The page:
UK HealthCast: Dr. Timothy Ainger on when you should see a neuropsychologist
UK HealthCast is a podcast series featuring interviews with UK HealthCare experts on a variety of health-related topics, from how to recognize stroke symptoms to what patients need to know about clinical trials – and more.
We recently spoke to Dr. Timothy Ainger, a clinical neuropsychologist at the Kentucky Neuroscience Institute, about his field of medicine and how to keep your brain health in tip-top shape.
What is neuropsychology and why would someone need to see a neuropsychologist?
Neuropsychology is a specialty field of clinical psychology, and it looks at how the brain works with the rest of the body.
One of the things that I like to explain to people who ask why they need a neuropsychological evaluation is that we are evaluating the part of your body that literally controls the rest of your body. Neuropsychologists would be very useful for someone who believes that they are experiencing changes in their thinking skills, which we broadly define as cognition. A neuropsychologist would also be a great referral for someone who has experienced some sort of injury or diagnosis of the central nervous system or brain.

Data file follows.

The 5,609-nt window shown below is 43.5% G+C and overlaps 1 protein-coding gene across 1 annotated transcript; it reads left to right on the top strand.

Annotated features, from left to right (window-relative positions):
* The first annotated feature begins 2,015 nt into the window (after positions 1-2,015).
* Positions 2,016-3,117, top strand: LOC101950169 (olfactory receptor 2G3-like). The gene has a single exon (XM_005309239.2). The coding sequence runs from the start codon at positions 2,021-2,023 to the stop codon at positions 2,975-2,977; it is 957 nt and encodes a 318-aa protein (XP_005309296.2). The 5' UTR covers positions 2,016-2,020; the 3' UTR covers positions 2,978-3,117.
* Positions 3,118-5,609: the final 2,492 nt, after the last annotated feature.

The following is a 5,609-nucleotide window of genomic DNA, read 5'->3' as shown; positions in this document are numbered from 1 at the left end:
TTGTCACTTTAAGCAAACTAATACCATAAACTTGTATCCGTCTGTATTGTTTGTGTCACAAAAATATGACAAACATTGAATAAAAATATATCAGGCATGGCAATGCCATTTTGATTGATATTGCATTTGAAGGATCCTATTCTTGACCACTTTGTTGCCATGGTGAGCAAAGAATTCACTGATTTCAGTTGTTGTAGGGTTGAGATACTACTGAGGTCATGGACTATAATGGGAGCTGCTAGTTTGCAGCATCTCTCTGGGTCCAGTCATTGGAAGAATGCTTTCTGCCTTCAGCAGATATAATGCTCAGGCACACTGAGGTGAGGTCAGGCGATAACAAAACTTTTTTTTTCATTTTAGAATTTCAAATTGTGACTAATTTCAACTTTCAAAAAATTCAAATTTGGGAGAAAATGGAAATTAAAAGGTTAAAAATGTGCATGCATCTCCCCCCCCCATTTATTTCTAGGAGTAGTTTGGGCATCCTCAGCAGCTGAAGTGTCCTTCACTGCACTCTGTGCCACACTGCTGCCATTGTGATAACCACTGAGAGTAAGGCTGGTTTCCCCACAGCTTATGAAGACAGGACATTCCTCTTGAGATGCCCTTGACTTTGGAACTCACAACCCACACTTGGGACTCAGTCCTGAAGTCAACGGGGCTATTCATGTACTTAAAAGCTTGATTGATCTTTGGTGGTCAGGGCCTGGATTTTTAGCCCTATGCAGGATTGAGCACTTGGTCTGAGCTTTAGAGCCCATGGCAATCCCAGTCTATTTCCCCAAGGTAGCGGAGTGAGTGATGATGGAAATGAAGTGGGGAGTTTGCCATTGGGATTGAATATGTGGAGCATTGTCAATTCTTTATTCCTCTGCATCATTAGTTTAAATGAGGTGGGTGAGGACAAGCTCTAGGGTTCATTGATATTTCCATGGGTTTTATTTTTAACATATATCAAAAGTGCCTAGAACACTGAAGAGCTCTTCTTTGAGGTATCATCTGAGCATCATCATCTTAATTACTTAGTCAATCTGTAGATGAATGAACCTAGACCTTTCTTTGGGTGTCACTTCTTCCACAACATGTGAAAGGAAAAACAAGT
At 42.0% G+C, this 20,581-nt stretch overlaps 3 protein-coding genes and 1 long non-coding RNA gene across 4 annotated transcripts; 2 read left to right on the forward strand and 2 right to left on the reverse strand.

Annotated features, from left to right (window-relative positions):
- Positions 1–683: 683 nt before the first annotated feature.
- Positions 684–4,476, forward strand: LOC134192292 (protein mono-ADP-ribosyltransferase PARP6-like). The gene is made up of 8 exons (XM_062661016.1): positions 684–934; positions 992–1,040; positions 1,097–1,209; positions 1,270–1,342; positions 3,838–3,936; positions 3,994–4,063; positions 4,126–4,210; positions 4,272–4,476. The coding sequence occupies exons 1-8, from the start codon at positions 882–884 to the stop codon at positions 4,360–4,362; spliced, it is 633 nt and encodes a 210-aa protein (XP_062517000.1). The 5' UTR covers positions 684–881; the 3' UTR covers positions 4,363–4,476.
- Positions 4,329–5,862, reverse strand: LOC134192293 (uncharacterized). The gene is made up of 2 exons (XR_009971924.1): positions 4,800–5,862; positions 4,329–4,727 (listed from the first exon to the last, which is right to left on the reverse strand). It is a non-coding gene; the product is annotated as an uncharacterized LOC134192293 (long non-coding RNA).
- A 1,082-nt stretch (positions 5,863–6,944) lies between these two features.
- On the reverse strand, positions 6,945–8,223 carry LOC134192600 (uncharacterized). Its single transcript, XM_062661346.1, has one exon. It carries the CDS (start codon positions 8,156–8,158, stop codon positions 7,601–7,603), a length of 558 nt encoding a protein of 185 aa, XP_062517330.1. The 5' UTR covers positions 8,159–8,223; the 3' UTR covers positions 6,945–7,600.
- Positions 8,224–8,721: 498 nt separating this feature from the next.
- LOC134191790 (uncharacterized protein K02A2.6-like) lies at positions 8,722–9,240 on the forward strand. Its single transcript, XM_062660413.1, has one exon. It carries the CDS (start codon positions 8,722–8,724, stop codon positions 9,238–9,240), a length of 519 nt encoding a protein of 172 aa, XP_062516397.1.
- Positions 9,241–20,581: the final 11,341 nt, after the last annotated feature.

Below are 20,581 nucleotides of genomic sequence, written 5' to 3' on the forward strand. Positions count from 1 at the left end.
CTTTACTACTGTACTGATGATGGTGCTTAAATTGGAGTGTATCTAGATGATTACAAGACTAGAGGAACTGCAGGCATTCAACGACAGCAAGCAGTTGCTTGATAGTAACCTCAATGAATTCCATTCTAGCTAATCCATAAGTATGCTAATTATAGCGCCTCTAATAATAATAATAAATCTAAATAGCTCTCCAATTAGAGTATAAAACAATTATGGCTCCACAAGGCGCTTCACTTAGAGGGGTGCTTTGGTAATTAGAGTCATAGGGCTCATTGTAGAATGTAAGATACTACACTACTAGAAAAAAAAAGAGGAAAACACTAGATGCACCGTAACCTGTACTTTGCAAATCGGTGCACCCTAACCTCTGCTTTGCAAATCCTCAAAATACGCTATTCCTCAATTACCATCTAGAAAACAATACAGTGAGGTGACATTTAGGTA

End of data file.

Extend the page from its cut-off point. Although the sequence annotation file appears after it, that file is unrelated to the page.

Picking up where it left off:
Does a neuropsychologist address memory loss?
Once we realize we're not 19 years old anymore, every part of our body starts to change and behave differently. We get creaks in our knees, and we don't wake up as easily in the morning.
Some of these are just normal concerns for aging. Once things become bothersome, noteworthy, problematic or generally outside of the normal expectations, then it would be time to initiate an evaluation and really see what's going on.
Can you share some tips on how to best nurture brain health?
Because of the reciprocal relationship that the brain has with the rest of the body, so many of the health recommendations that you hear from other providers for physical well-being have mental well-being and neurocognitive well-being implications as well – things like getting regular exercise, eating a healthy diet, getting appropriate sleep.
Challenging your brain, doing puzzles and games, reading, and always trying to learn new information – all of that is great for your mind.
Any physical health recommendations go hand-in-hand with mental health recommendations, too.
Listen to the full podcast with Dr. Ainger: